European Interest

Erdogan wins another term


Turkey’s President Recep Tayyip Erdogan won another term, securing a majority according to official results announced by Turkish state media. The elections are the first held under a new system which gives the president expansive powers.

Erdogan won an “absolute majority” of votes, the head of the Supreme Election Council, Sadi Guven, confirmed early on June 25, after the opposition cast doubt over the election results.

“Our people have given us the job of carrying out the presidential and executive posts,” Erdogan said on television from Istanbul before heading to Ankara to address party supporters. “I hope nobody will try to cast a shadow on the results and harm democracy in order to hide their own failure.”

As reported by Deutsche Welle (DW), Germany’s international broadcaster, the snap elections called by Erdogan were the first time Turkish voters went to the polls for parliamentary and presidential elections following an April 2017 referendum that approved changing Turkey from a parliamentary to presidential system.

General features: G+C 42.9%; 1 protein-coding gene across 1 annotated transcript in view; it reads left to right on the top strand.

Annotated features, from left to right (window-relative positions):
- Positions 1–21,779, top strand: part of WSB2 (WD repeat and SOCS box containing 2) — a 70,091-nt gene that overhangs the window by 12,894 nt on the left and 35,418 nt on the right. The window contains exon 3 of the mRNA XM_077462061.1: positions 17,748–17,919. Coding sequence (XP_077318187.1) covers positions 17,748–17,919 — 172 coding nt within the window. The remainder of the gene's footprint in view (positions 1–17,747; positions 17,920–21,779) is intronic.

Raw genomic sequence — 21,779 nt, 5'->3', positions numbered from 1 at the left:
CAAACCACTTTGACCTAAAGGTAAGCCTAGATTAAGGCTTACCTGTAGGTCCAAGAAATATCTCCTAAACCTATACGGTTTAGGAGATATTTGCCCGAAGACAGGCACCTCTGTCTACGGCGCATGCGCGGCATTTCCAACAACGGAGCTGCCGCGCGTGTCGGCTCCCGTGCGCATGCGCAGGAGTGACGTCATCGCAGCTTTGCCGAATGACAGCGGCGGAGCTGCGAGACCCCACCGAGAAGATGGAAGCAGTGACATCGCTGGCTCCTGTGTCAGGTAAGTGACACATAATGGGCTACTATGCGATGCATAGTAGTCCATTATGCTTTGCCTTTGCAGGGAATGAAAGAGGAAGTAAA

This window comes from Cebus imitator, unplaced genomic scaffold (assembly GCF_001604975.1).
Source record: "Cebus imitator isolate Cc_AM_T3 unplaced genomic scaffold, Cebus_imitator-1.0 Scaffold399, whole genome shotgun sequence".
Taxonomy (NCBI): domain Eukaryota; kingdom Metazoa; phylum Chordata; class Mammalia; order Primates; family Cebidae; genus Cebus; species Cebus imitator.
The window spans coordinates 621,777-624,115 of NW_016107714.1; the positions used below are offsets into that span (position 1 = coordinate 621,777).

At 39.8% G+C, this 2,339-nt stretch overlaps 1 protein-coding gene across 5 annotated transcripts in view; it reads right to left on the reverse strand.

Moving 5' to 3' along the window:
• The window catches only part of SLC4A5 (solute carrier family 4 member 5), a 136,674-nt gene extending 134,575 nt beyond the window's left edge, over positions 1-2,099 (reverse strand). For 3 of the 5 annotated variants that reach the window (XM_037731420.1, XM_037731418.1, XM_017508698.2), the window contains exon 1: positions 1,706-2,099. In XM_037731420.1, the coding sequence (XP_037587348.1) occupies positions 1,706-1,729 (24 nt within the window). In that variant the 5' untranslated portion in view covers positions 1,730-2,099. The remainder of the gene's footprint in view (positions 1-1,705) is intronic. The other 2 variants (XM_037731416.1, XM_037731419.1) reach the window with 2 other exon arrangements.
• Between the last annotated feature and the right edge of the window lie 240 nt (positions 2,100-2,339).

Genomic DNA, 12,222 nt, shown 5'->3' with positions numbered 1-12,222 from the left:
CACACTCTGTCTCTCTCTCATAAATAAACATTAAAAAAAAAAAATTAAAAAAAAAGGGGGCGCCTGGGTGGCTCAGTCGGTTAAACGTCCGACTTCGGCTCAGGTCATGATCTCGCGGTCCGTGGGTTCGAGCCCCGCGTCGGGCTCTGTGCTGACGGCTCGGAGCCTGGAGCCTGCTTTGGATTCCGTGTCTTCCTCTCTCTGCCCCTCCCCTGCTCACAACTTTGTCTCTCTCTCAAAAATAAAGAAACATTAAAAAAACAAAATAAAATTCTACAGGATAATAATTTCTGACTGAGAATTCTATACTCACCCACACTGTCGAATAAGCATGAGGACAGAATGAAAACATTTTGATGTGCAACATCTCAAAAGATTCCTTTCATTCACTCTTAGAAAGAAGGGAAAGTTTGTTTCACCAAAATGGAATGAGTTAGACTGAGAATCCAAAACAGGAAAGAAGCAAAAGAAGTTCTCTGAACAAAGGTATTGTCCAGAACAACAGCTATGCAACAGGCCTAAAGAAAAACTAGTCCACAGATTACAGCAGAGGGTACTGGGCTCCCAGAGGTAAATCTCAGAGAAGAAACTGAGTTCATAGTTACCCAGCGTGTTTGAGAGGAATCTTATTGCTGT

The new system gives the president expansive powers that critics and the West say sound the death knell for Turkish democracy.

However, there are reports of voting irregularities. Election monitors in the southeastern province of Sanliurfa were kept away from polling stations with “blows, threats and attacks,” according to Bulent Tezcan, spokesman for the opposition Republican People’s Party (CHP).

Organization for Security and Cooperation in Europe (OSCE) spokesman Thomas Rymer told DW that 320 OSCE election observers are actively monitoring the voting process. Rhymer said the organisation will provide an initial assessment of the situation on June 25.

In a separate report, CNN noted that Erdogan has sailed through several elections to become Turkey’s longest-serving leader. He has dominated Turkish politics since his rise as prime minister in 2003 and has transformed the nation.

Erdogan implemented policies that encouraged sustained economic growth and development, he challenged Turkey’s secular foundations by bringing Islamic conservatism to public life and he gutted public institutions by having tens of thousands of people — many of them his critics — arrested following a failed military coup in 2016.

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